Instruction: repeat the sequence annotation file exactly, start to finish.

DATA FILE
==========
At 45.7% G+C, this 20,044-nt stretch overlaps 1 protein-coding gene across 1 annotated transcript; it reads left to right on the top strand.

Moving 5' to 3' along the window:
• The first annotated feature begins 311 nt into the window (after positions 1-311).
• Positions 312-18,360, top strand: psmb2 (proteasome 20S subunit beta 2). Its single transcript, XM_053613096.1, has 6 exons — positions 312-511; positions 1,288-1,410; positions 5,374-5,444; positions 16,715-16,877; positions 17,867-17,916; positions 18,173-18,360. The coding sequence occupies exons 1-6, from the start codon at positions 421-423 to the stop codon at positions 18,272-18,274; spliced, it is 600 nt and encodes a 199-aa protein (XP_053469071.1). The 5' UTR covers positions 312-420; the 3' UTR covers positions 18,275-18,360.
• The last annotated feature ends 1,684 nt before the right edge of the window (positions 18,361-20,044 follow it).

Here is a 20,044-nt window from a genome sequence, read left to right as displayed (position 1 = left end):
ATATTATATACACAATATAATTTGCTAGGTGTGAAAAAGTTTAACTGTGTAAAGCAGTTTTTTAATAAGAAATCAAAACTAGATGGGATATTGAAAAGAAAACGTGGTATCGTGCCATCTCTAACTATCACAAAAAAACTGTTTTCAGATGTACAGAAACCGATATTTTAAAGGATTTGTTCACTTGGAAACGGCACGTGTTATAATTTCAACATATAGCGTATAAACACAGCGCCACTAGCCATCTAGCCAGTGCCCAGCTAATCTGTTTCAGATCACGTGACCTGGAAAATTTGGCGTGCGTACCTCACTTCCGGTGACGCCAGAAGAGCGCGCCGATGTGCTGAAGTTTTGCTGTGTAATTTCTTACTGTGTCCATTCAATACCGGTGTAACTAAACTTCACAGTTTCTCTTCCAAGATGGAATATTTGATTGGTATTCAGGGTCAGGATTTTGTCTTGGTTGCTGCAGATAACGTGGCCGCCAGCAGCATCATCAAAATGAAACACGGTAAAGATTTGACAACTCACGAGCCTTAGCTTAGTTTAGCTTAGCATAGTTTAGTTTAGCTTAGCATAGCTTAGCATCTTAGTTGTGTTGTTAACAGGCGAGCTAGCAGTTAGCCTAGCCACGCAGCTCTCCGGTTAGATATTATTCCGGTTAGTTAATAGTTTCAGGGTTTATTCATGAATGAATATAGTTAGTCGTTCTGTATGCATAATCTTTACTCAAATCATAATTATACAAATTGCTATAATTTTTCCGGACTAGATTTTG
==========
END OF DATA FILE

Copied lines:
At 45.7% G+C, this 20,044-nt stretch overlaps 1 protein-coding gene across 1 annotated transcript; it reads left to right on the top strand.

Moving 5' to 3' along the window:
• The first annotated feature begins 311 nt into the window (after positions 1-311).
• Positions 312-18,360, top strand: psmb2 (proteasome 20S subunit beta 2). Its single transcript, XM_053613096.1, has 6 exons — positions 312-511; positions 1,288-1,410; positions 5,374-5,444; positions 16,715-16,877; positions 17,867-17,916; positions 18,173-18,360. The coding sequence occupies exons 1-6, from the start codon at positions 421-423 to the stop codon at positions 18,272-18,274; spliced, it is 600 nt and encodes a 199-aa protein (XP_053469071.1). The 5' UTR covers positions 312-420; the 3' UTR covers positions 18,275-18,360.
• The last annotated feature ends 1,684 nt before the right edge of the window (positions 18,361-20,044 follow it).

Here is a 20,044-nt window from a genome sequence, read left to right as displayed (position 1 = left end):
ATATTATATACACAATATAATTTGCTAGGTGTGAAAAAGTTTAACTGTGTAAAGCAGTTTTTTAATAAGAAATCAAAACTAGATGGGATATTGAAAAGAAAACGTGGTATCGTGCCATCTCTAACTATCACAAAAAAACTGTTTTCAGATGTACAGAAACCGATATTTTAAAGGATTTGTTCACTTGGAAACGGCACGTGTTATAATTTCAACATATAGCGTATAAACACAGCGCCACTAGCCATCTAGCCAGTGCCCAGCTAATCTGTTTCAGATCACGTGACCTGGAAAATTTGGCGTGCGTACCTCACTTCCGGTGACGCCAGAAGAGCGCGCCGATGTGCTGAAGTTTTGCTGTGTAATTTCTTACTGTGTCCATTCAATACCGGTGTAACTAAACTTCACAGTTTCTCTTCCAAGATGGAATATTTGATTGGTATTCAGGGTCAGGATTTTGTCTTGGTTGCTGCAGATAACGTGGCCGCCAGCAGCATCATCAAAATGAAACACGGTAAAGATTTGACAACTCACGAGCCTTAGCTTAGTTTAGCTTAGCATAGTTTAGTTTAGCTTAGCATAGCTTAGCATCTTAGTTGTGTTGTTAACAGGCGAGCTAGCAGTTAGCCTAGCCACGCAGCTCTCCGGTTAGATATTATTCCGGTTAGTTAATAGTTTCAGGGTTTATTCATGAATGAATATAGTTAGTCGTTCTGTATGCATAATCTTTACTCAAATCATAATTATACAAATTGCTATAATTTTTCCGGACTAGATTTTG